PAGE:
By LAURA KAPONER
I’m probably about to share a very unpopular opinion here, but for someone living on the “outside” of SPMI (Serious and Persistent Mental Illnesses) it can feel as if the challenges they encounter with their mental illnesses are trivialized.
The Diagnostic and Statistical Manual version V (DSMV) is often referred to as the “bible” when it comes to diagnosing the complexities of a particular mental health condition. The specific mental health conditions that fall under the SPMI umbrella exclusively include Major Depression, Bipolar Disorders, Schizophrenia and Borderline Personality Disorder.
What about the entire population that exists outside these parameters? Struggling is struggling. Pain is pain, no matter what the specific diagnosis.
Those with anxiety, considered one of the “lighter” mental illnesses, can become crippled to the point where they can barely function. Because that diagnosis is not an SPMI does it mean their journey is any less difficult?
I think SPMI is a term that divides the mentally ill community. So many of us have the same challenges regardless of what diagnosis we have been labeled: medication merry-go-round, multiple inpatient hospitalizations, the insurmountable weight of both internal and external stigma and discovering the most effective symptom management strategies.
The primary issue here is that diagnoses are a key factor in determining both the treatments and benefits available to those with mental illnesses. From first-hand experience I can tell you that a diagnosis is more often than not a label placed on a mentally ill person with a best guess effort.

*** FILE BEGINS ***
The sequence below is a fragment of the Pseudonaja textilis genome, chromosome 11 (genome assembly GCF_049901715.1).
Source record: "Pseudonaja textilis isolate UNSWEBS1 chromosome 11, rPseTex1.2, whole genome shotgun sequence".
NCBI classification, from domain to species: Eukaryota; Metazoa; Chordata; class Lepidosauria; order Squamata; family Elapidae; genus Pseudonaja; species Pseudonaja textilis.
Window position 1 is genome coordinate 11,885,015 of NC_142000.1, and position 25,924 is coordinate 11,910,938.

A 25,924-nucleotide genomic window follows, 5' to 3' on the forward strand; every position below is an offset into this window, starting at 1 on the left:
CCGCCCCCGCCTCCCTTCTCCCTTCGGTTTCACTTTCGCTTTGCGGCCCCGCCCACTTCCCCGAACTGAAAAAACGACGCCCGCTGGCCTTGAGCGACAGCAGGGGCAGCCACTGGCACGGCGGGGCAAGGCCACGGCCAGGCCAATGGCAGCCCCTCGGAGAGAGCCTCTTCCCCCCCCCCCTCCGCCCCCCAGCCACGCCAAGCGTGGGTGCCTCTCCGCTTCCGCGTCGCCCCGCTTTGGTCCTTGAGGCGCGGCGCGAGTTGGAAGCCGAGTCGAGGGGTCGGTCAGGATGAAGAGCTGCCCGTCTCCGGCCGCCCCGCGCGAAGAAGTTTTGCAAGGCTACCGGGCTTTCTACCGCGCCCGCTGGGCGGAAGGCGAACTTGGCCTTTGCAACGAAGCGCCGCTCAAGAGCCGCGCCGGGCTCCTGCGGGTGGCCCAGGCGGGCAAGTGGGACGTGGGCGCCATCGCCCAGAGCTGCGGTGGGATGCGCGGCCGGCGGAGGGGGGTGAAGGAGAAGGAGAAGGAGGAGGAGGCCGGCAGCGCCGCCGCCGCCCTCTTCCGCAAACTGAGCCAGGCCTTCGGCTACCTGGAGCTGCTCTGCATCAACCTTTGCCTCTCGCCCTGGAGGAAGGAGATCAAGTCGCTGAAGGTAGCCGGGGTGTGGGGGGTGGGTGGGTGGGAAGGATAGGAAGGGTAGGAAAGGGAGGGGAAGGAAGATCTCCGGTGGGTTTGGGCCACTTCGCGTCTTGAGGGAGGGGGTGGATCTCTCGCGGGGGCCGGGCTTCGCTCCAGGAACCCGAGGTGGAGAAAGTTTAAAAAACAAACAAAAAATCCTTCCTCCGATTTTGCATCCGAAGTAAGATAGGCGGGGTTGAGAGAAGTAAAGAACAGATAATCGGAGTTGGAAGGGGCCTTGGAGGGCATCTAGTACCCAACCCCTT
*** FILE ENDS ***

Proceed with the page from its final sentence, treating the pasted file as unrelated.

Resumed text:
This is by no means discounting the difficulty mental health professionals face. Diagnosing any mental illness comes without clear cut tests such as an x-ray to indisputably say “yes, this is in fact a broken bone.” What these professionals face is having a 500-piece puzzle dumped on a table with the hope the pieces fit together in a way that makes sense.
To make things even more difficult sometimes pieces are missing, misshapen, or the box top is missing with no reference as to what the completed picture is supposed to be. The patient presents what they believe they’re experiencing. This perspective may not always be the most accurate, especially when certain symptoms are possibly misleading.
The divisive term SPMI creates an “us vs. them” scenario. There becomes this hierarchy of struggling; one journey is significantly more difficult than the other.
Everyone with a mental illness is on the journey with a variety of unique challenges and circumstances. I would argue the level of resources to which an individual has access can have a far greater impact than what label they are wearing.
The mentality we should all adopt is using the symptoms instead of the diagnosis as a compass for which direction to take. The divisive nature of SPMI only makes this more difficult.
Laura Kaponer is a mental health advocate and blogger, as well as a volunteer with the local chapter of NAMI. You can find her on social media by searching #Laurakaponeris1in5.